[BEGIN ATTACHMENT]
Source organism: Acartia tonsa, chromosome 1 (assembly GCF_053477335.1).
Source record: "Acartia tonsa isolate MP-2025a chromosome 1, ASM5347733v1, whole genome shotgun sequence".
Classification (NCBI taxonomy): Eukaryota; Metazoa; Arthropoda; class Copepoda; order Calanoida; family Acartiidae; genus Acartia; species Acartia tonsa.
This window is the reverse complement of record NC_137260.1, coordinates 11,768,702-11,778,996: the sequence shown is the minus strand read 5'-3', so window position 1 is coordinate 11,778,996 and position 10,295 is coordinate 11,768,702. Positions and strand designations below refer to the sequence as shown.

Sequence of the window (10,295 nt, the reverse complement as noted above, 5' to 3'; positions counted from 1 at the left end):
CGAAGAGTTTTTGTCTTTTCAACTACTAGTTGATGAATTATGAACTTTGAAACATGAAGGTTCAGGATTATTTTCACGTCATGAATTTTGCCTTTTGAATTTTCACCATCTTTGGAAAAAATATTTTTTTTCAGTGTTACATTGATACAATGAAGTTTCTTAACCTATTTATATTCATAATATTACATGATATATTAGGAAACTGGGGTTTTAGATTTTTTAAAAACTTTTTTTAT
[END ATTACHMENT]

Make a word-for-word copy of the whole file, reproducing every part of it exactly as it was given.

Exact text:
Source organism: Acartia tonsa, chromosome 1 (assembly GCF_053477335.1).
Source record: "Acartia tonsa isolate MP-2025a chromosome 1, ASM5347733v1, whole genome shotgun sequence".
Classification (NCBI taxonomy): Eukaryota; Metazoa; Arthropoda; class Copepoda; order Calanoida; family Acartiidae; genus Acartia; species Acartia tonsa.
This window is the reverse complement of record NC_137260.1, coordinates 11,768,702-11,778,996: the sequence shown is the minus strand read 5'-3', so window position 1 is coordinate 11,778,996 and position 10,295 is coordinate 11,768,702. Positions and strand designations below refer to the sequence as shown.

Sequence of the window (10,295 nt, the reverse complement as noted above, 5' to 3'; positions counted from 1 at the left end):
CGAAGAGTTTTTGTCTTTTCAACTACTAGTTGATGAATTATGAACTTTGAAACATGAAGGTTCAGGATTATTTTCACGTCATGAATTTTGCCTTTTGAATTTTCACCATCTTTGGAAAAAATATTTTTTTTCAGTGTTACATTGATACAATGAAGTTTCTTAACCTATTTATATTCATAATATTACATGATATATTAGGAAACTGGGGTTTTAGATTTTTTAAAAACTTTTTTTAT